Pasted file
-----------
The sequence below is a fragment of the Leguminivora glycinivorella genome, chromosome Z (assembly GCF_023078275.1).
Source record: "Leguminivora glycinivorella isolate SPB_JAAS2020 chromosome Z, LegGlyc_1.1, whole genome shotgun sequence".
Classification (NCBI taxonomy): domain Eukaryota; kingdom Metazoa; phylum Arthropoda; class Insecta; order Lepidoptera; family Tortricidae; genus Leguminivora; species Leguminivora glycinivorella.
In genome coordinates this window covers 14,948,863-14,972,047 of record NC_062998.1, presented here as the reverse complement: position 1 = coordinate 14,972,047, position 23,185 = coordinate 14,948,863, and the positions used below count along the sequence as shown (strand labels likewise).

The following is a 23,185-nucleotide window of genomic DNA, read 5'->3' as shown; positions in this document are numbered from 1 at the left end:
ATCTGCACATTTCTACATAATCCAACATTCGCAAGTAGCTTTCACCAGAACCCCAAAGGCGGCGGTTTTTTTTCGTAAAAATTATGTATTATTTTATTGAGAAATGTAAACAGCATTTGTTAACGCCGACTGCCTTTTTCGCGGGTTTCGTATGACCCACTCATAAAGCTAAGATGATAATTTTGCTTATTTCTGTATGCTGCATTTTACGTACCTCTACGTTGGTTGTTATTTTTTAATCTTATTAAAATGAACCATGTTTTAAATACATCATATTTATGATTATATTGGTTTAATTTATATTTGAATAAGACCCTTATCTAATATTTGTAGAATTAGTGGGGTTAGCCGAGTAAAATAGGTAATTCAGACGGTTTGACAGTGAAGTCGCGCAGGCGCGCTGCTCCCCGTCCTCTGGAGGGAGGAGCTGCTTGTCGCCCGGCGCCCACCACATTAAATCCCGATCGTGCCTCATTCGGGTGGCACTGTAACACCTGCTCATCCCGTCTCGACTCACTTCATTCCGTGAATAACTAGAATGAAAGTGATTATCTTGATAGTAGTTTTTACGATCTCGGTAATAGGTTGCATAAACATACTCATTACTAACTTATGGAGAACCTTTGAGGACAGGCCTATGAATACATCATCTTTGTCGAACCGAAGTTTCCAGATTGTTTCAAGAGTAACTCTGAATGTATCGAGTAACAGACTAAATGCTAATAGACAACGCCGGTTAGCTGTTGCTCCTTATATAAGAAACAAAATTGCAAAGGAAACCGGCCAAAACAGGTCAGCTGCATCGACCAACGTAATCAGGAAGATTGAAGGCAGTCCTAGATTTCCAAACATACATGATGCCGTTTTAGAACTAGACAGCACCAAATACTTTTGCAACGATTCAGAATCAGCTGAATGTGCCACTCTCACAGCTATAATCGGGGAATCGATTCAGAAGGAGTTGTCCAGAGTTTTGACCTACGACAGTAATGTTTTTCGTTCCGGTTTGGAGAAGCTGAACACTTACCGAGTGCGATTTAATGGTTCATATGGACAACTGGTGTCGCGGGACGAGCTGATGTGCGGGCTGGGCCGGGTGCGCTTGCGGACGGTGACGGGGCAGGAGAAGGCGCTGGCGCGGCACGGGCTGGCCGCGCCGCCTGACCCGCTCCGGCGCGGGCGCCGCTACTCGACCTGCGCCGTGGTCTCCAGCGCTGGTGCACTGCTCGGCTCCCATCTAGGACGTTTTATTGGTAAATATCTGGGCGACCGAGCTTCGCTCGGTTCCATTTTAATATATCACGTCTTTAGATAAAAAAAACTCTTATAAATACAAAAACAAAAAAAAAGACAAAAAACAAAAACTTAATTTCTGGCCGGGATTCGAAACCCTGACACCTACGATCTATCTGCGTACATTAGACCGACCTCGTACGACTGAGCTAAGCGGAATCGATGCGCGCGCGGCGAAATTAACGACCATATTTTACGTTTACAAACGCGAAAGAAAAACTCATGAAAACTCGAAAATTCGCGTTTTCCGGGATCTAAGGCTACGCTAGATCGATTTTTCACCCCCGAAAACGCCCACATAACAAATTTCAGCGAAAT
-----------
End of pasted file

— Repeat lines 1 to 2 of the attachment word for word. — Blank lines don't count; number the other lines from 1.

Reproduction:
The sequence below is a fragment of the Leguminivora glycinivorella genome, chromosome Z (assembly GCF_023078275.1).
Source record: "Leguminivora glycinivorella isolate SPB_JAAS2020 chromosome Z, LegGlyc_1.1, whole genome shotgun sequence".